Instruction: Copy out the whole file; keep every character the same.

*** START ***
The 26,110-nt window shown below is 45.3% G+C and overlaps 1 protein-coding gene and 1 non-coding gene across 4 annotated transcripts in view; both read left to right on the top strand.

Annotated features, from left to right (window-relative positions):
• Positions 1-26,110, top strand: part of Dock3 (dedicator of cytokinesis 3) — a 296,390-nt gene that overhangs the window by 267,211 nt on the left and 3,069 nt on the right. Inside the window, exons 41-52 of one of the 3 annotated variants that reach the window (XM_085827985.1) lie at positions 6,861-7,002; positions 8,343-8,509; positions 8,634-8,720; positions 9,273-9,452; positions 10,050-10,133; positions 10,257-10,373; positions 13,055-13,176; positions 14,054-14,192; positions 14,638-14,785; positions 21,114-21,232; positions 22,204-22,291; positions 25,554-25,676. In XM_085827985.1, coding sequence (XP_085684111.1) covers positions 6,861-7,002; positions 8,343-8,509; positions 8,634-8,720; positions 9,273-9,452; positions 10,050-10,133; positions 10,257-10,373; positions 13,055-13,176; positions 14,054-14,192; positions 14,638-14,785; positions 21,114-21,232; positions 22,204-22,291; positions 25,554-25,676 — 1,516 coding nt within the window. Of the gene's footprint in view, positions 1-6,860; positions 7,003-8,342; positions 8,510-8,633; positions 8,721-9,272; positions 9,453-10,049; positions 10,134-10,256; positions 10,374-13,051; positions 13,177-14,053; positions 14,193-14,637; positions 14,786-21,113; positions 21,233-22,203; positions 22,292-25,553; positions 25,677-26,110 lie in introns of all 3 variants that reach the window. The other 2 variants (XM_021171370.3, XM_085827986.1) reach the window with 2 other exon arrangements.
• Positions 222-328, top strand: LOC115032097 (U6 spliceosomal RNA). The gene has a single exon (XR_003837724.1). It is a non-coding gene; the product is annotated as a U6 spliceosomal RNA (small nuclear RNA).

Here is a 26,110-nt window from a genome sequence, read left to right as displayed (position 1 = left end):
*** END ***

The 26,110-nt window shown below is 45.3% G+C and overlaps 1 protein-coding gene and 1 non-coding gene across 4 annotated transcripts in view; both read left to right on the top strand.

Annotated features, from left to right (window-relative positions):
• Positions 1-26,110, top strand: part of Dock3 (dedicator of cytokinesis 3) — a 296,390-nt gene that overhangs the window by 267,211 nt on the left and 3,069 nt on the right. Inside the window, exons 41-52 of one of the 3 annotated variants that reach the window (XM_085827985.1) lie at positions 6,861-7,002; positions 8,343-8,509; positions 8,634-8,720; positions 9,273-9,452; positions 10,050-10,133; positions 10,257-10,373; positions 13,055-13,176; positions 14,054-14,192; positions 14,638-14,785; positions 21,114-21,232; positions 22,204-22,291; positions 25,554-25,676. In XM_085827985.1, coding sequence (XP_085684111.1) covers positions 6,861-7,002; positions 8,343-8,509; positions 8,634-8,720; positions 9,273-9,452; positions 10,050-10,133; positions 10,257-10,373; positions 13,055-13,176; positions 14,054-14,192; positions 14,638-14,785; positions 21,114-21,232; positions 22,204-22,291; positions 25,554-25,676 — 1,516 coding nt within the window. Of the gene's footprint in view, positions 1-6,860; positions 7,003-8,342; positions 8,510-8,633; positions 8,721-9,272; positions 9,453-10,049; positions 10,134-10,256; positions 10,374-13,051; positions 13,177-14,053; positions 14,193-14,637; positions 14,786-21,113; positions 21,233-22,203; positions 22,292-25,553; positions 25,677-26,110 lie in introns of all 3 variants that reach the window. The other 2 variants (XM_021171370.3, XM_085827986.1) reach the window with 2 other exon arrangements.
• Positions 222-328, top strand: LOC115032097 (U6 spliceosomal RNA). The gene has a single exon (XR_003837724.1). It is a non-coding gene; the product is annotated as a U6 spliceosomal RNA (small nuclear RNA).

Here is a 26,110-nt window from a genome sequence, read left to right as displayed (position 1 = left end):